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Export-Led Growth: A Survey of the Empirical Literature and Some Noncausality Results, Part 1

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  • Judith A. Giles

    ()

  • Cara L. Williams

Abstract

The economic development and growth literature contains extensive discussions on relationships between exports and economic growth. One debate centers on whether countries should promote the export sector to obtain economic growth. An abundant empirical literature on this export-led growth (ELG) hypothesis has followed. We contribute to this literature in two ways. In this paper, part 1, we provide a comprehensive survey of more than one hundred and fifty export-growth applied papers. We describe the changes that have occurred, over the last two decades, in the methodologies used to empirically examine for relationships between exports and economic growth, and we provide information on the current findings. The last decade has seen an abundance of time series studies that focus on examining for causality via exclusions restrictions tests, impulse response function analysis and forecast error variance decompositions. Our second contribution is to examine some of these time series methods. We show, in part 2, that ELG results based on standard causality techniques are not typically robust to specification or method. We do this by reconsidering two export-led growth applications - Oxley's (1993) study for Portugal, and Henriques and Sadorsky's (1996) analysis for Canada. Our results suggest that extreme care should be exercised when interpreting much of the applied research on the ELG hypothesis.

Suggested Citation

  • Judith A. Giles & Cara L. Williams, 2000. "Export-Led Growth: A Survey of the Empirical Literature and Some Noncausality Results, Part 1," Econometrics Working Papers 0001, Department of Economics, University of Victoria.
  • Handle: RePEc:vic:vicewp:0001
    Note: ISSN 1485-6441
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    References listed on IDEAS

    as
    1. A. Warne, 1996. "Causality in Nonlinear Models," SFB 373 Discussion Papers 1996,26, Humboldt University of Berlin, Interdisciplinary Research Project 373: Quantification and Simulation of Economic Processes.
    2. Judith A. Giles & Sadaf Mirza, 1999. "Some Pretesting Issues on Testing for Granger Noncausality," Econometrics Working Papers 9914, Department of Economics, University of Victoria.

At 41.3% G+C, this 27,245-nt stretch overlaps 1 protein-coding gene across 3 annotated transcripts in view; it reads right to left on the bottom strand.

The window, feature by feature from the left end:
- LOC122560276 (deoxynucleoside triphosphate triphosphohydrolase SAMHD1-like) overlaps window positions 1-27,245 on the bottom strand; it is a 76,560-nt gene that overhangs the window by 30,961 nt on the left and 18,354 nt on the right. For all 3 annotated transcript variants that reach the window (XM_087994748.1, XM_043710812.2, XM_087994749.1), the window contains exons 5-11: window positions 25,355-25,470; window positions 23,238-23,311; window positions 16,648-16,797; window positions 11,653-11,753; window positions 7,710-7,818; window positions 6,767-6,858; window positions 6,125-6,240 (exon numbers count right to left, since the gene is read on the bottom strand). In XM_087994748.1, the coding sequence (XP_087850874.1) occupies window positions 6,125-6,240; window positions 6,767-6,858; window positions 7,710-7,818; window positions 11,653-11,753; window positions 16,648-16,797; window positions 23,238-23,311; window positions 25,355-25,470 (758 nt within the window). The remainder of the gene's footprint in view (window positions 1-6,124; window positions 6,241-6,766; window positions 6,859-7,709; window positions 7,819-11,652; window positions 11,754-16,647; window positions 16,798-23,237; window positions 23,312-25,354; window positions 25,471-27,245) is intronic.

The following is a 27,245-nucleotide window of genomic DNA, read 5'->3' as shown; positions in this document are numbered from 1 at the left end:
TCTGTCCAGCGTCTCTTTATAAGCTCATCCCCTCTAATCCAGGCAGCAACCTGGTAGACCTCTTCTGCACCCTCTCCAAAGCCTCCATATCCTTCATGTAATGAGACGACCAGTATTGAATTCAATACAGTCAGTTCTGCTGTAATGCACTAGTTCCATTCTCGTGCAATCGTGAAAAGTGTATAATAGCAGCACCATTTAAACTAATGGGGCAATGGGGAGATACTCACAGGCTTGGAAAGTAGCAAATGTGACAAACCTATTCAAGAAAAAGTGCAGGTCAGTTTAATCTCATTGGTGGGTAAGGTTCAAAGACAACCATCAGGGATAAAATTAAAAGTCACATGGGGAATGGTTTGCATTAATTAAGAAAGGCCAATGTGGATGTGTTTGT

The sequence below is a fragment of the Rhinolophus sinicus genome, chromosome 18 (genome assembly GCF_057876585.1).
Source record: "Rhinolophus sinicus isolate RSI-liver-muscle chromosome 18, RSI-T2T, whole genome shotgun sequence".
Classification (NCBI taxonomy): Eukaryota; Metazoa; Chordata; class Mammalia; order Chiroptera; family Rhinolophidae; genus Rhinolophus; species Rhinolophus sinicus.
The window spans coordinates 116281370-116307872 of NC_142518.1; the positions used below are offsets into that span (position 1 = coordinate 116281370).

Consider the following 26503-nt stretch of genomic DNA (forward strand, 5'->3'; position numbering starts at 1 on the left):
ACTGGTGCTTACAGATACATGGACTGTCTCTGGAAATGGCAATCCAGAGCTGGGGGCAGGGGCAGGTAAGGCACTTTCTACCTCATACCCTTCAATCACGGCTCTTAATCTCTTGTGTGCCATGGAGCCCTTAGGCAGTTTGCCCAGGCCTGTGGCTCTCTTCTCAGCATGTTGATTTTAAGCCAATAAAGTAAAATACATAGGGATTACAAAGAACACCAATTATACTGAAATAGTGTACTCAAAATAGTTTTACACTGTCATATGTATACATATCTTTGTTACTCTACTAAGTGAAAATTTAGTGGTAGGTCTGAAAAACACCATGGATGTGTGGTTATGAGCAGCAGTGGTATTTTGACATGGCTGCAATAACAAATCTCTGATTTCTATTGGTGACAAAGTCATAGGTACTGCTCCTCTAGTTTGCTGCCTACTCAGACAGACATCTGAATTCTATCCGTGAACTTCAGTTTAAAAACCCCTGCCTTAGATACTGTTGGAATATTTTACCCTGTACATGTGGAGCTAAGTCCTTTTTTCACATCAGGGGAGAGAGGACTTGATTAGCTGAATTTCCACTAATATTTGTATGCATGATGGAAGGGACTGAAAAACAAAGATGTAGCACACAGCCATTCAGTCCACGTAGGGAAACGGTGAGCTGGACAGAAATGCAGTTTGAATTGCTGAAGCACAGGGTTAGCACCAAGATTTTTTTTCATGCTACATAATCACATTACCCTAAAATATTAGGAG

3. Johansen, Soren, 1995. "Likelihood-Based Inference in Cointegrated Vector Autoregressive Models," OUP Catalogue, Oxford University Press, number 9780198774501.
    4. Prebisch, Raúl, 1950. "The economic development of Latin America and its principal problems," Sede de la CEPAL en Santiago (Estudios e Investigaciones) 29973, Naciones Unidas Comisión Económica para América Latina y el Caribe (CEPAL).
    5. Peter C.B. Phillips, 1994. "Nonstationary Time Series and Cointegration: Recent Books and Themes for the Future," Cowles Foundation Discussion Papers 1081, Cowles Foundation for Research in Economics, Yale University.
    6. Hansen, B.E., 1990. "A Powerful, Simple Test For Cointegration Using Cochrane- Orcutt," RCER Working Papers 230, University of Rochester - Center for Economic Research (RCER).
    7. Christopher Findlay & Andrew Watson, 1996. "Economic Growth and Trade Dependency in China," Chinese Economies Research Centre (CERC) Working Papers 1996-05, University of Adelaide, Chinese Economies Research Centre.
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    More about this item

    Keywords

    economic growth; export promotion; causality; time series models; cointegration; innovation accounting.;

    JEL classification:

    • F34 - International Economics - - International Finance - - - International Lending and Debt Problems
    • O11 - Economic Development, Innovation, Technological Change, and Growth - - Economic Development - - - Macroeconomic Analyses of Economic Development
    • O51 - Economic Development, Innovation, Technological Change, and Growth - - Economywide Country Studies - - - U.S.; Canada
    • O52 - Economic Development, Innovation, Technological Change, and Growth - - Economywide Country Studies - - - Europe

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